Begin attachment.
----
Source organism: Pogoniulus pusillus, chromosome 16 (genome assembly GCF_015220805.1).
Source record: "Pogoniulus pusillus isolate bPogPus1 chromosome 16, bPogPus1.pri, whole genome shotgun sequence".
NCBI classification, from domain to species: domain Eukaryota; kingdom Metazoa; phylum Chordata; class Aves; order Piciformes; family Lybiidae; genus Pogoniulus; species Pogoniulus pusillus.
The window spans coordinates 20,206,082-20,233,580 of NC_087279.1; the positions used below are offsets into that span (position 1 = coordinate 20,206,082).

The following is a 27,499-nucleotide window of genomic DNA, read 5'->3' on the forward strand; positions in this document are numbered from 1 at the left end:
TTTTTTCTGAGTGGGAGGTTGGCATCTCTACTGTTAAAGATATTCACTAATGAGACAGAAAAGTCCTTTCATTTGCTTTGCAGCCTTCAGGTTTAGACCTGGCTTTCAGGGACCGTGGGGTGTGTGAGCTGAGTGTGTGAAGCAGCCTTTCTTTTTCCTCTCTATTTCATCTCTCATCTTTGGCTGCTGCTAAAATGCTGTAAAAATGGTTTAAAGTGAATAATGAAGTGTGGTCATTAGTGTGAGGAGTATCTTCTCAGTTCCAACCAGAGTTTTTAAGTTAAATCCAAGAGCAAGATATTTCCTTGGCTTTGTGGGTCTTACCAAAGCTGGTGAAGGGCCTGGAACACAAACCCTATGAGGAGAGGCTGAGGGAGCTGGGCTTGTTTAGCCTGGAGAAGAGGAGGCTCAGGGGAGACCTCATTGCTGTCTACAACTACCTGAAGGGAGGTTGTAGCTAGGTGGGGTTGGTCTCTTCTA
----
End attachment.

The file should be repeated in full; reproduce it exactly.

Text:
Source organism: Pogoniulus pusillus, chromosome 16 (genome assembly GCF_015220805.1).
Source record: "Pogoniulus pusillus isolate bPogPus1 chromosome 16, bPogPus1.pri, whole genome shotgun sequence".
NCBI classification, from domain to species: domain Eukaryota; kingdom Metazoa; phylum Chordata; class Aves; order Piciformes; family Lybiidae; genus Pogoniulus; species Pogoniulus pusillus.
The window spans coordinates 20,206,082-20,233,580 of NC_087279.1; the positions used below are offsets into that span (position 1 = coordinate 20,206,082).

The following is a 27,499-nucleotide window of genomic DNA, read 5'->3' on the forward strand; positions in this document are numbered from 1 at the left end:
TTTTTTCTGAGTGGGAGGTTGGCATCTCTACTGTTAAAGATATTCACTAATGAGACAGAAAAGTCCTTTCATTTGCTTTGCAGCCTTCAGGTTTAGACCTGGCTTTCAGGGACCGTGGGGTGTGTGAGCTGAGTGTGTGAAGCAGCCTTTCTTTTTCCTCTCTATTTCATCTCTCATCTTTGGCTGCTGCTAAAATGCTGTAAAAATGGTTTAAAGTGAATAATGAAGTGTGGTCATTAGTGTGAGGAGTATCTTCTCAGTTCCAACCAGAGTTTTTAAGTTAAATCCAAGAGCAAGATATTTCCTTGGCTTTGTGGGTCTTACCAAAGCTGGTGAAGGGCCTGGAACACAAACCCTATGAGGAGAGGCTGAGGGAGCTGGGCTTGTTTAGCCTGGAGAAGAGGAGGCTCAGGGGAGACCTCATTGCTGTCTACAACTACCTGAAGGGAGGTTGTAGCTAGGTGGGGTTGGTCTCTTCTA